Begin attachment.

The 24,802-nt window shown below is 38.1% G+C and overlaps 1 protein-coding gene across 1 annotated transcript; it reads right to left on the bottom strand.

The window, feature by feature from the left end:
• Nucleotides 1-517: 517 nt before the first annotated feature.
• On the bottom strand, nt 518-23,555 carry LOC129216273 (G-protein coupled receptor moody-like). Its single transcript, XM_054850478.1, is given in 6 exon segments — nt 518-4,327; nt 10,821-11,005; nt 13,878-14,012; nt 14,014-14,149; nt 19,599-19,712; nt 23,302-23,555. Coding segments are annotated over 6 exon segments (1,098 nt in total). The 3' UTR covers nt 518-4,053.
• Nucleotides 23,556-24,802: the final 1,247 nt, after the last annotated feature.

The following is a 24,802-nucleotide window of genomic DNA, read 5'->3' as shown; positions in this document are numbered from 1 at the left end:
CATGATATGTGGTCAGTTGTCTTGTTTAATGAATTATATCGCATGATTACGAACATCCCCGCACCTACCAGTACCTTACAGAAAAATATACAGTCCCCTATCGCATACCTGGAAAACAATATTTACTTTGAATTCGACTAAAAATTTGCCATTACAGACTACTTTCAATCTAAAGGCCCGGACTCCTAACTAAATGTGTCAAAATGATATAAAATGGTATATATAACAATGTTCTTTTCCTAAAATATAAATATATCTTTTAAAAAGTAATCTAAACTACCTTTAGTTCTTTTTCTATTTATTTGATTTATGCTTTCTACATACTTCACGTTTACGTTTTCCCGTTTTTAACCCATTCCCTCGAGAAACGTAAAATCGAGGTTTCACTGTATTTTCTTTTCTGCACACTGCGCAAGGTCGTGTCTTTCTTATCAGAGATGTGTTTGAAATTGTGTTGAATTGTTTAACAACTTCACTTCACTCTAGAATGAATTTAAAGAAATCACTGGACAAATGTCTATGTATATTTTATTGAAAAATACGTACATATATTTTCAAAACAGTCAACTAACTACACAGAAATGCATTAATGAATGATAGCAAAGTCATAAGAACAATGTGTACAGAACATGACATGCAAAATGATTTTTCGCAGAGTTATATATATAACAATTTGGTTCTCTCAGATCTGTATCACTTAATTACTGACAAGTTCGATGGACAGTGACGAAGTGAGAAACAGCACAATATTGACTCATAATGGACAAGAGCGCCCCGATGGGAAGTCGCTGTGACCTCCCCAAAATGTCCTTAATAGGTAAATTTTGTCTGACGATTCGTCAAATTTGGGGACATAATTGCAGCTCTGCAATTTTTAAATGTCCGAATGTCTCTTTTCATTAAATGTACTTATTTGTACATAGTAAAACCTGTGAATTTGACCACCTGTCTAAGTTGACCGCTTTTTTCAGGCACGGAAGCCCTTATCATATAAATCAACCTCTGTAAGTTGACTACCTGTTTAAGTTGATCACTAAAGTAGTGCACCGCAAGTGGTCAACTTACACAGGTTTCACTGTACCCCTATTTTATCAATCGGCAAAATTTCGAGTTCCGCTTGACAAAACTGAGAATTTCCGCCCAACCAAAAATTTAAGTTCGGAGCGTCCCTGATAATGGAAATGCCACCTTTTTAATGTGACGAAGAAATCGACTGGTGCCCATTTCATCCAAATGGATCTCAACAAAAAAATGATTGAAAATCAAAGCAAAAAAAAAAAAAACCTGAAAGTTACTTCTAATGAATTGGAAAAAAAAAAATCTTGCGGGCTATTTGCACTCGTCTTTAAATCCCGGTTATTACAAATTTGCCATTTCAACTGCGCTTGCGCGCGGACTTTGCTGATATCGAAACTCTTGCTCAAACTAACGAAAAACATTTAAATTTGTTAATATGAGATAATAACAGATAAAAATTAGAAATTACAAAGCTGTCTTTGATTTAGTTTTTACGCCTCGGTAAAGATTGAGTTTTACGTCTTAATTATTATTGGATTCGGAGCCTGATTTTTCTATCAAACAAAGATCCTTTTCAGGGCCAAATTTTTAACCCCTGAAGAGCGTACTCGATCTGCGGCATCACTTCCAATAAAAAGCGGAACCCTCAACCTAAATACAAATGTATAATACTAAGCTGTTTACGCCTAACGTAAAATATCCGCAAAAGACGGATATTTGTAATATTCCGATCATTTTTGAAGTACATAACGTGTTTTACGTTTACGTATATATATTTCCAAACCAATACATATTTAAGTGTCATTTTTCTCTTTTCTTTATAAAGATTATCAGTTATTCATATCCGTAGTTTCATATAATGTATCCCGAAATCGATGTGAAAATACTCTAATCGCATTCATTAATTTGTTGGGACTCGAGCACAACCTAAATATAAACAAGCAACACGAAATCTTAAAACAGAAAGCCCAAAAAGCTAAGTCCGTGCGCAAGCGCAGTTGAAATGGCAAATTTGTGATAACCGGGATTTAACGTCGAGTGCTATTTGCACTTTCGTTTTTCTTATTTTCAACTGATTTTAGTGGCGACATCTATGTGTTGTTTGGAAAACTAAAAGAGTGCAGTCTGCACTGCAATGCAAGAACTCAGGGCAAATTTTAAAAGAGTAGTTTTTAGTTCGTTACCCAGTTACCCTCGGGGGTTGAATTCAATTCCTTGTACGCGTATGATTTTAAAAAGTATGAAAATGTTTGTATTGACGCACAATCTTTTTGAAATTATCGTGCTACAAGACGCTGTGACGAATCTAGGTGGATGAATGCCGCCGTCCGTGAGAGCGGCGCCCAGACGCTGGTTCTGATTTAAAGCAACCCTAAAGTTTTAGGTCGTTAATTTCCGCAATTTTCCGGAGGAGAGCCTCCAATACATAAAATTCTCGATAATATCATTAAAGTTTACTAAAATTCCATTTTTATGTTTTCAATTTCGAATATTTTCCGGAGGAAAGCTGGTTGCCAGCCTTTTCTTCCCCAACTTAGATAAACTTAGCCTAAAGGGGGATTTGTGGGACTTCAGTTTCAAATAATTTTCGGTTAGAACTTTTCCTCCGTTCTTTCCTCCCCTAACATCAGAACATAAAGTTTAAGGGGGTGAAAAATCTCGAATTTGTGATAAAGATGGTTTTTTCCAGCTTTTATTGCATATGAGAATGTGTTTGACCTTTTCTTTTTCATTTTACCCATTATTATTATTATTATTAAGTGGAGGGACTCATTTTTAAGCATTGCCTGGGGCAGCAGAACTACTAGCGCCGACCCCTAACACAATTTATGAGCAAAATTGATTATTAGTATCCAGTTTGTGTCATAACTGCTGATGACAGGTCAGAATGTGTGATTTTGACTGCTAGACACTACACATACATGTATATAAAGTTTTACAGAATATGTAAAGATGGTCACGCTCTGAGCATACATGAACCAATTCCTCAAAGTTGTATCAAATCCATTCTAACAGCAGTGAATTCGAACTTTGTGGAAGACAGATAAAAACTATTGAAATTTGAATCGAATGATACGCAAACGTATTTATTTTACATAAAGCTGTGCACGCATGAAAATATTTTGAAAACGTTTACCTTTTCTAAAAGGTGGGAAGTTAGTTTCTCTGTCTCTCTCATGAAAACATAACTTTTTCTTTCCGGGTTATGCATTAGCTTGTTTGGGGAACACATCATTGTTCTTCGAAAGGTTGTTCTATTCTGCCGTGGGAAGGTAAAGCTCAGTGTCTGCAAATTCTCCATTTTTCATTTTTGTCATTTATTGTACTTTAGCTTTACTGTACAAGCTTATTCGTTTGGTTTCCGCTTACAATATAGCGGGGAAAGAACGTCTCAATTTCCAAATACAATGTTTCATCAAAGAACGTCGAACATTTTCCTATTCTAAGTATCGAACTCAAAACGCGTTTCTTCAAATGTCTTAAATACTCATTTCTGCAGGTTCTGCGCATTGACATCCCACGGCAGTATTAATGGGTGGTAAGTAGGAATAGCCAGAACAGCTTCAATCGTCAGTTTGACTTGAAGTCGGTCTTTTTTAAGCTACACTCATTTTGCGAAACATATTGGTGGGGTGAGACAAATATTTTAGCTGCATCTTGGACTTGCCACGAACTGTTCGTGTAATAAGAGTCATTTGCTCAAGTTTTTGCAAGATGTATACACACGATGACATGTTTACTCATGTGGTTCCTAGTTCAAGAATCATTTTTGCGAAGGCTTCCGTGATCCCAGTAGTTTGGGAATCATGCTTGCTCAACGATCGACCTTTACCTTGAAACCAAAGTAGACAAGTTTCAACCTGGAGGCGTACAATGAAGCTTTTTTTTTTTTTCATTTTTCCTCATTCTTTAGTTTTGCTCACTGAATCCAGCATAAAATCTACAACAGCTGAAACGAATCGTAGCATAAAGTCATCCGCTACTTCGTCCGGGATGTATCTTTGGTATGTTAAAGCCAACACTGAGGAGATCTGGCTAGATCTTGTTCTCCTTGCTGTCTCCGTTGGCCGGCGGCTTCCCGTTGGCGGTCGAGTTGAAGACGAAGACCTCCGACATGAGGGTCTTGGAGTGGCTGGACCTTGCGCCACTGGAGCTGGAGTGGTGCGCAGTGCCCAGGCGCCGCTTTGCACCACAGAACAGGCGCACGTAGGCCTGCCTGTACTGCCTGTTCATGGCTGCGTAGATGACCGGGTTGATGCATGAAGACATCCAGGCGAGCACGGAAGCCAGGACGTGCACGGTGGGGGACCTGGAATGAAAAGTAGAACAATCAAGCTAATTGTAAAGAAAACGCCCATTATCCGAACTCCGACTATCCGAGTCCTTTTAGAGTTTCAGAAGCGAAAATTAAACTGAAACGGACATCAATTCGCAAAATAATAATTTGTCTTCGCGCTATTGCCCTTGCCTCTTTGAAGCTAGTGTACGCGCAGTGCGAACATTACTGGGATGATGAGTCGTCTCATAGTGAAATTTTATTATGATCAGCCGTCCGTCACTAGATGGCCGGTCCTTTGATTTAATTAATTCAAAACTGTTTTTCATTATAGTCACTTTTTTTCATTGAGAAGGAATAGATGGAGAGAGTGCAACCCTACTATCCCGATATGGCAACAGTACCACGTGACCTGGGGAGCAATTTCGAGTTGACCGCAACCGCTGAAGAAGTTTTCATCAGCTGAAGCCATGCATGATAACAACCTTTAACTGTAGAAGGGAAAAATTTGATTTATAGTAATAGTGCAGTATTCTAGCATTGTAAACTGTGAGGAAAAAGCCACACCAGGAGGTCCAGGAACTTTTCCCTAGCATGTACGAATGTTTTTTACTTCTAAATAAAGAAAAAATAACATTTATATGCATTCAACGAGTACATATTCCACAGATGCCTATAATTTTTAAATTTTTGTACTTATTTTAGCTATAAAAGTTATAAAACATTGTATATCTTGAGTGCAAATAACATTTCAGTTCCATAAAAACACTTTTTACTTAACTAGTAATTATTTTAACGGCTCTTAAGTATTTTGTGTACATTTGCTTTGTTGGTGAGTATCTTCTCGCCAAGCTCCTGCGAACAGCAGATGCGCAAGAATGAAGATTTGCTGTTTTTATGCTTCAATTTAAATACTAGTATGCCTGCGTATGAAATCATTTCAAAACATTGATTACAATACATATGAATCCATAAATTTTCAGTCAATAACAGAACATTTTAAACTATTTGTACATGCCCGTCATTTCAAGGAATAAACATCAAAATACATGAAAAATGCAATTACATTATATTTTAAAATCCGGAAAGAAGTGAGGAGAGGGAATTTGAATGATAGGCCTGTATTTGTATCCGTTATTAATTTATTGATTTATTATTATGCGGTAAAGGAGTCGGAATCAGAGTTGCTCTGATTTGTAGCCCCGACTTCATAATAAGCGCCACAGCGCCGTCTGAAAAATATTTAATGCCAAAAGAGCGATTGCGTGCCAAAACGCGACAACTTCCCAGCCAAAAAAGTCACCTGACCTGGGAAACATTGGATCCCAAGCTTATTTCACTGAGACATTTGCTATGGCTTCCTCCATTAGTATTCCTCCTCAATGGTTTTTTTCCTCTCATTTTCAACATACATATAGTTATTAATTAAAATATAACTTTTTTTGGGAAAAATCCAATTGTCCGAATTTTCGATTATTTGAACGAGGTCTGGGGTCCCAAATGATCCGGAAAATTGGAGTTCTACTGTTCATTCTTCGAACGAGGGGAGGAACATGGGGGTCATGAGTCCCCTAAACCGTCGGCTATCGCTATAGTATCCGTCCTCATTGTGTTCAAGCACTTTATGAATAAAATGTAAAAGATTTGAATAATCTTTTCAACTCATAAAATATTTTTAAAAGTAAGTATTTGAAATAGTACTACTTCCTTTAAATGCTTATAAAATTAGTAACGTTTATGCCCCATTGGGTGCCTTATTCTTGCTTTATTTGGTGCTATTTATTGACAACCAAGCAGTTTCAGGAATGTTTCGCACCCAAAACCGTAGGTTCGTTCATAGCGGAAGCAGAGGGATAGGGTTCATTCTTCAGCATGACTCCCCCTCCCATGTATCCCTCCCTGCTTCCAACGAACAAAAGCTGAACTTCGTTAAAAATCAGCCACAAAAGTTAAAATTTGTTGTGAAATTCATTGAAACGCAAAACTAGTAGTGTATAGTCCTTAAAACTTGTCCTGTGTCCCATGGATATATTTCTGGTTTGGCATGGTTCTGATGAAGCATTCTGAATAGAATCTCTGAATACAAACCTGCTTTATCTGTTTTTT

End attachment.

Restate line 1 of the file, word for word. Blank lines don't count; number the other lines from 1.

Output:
The 24,802-nt window shown below is 38.1% G+C and overlaps 1 protein-coding gene across 1 annotated transcript; it reads right to left on the bottom strand.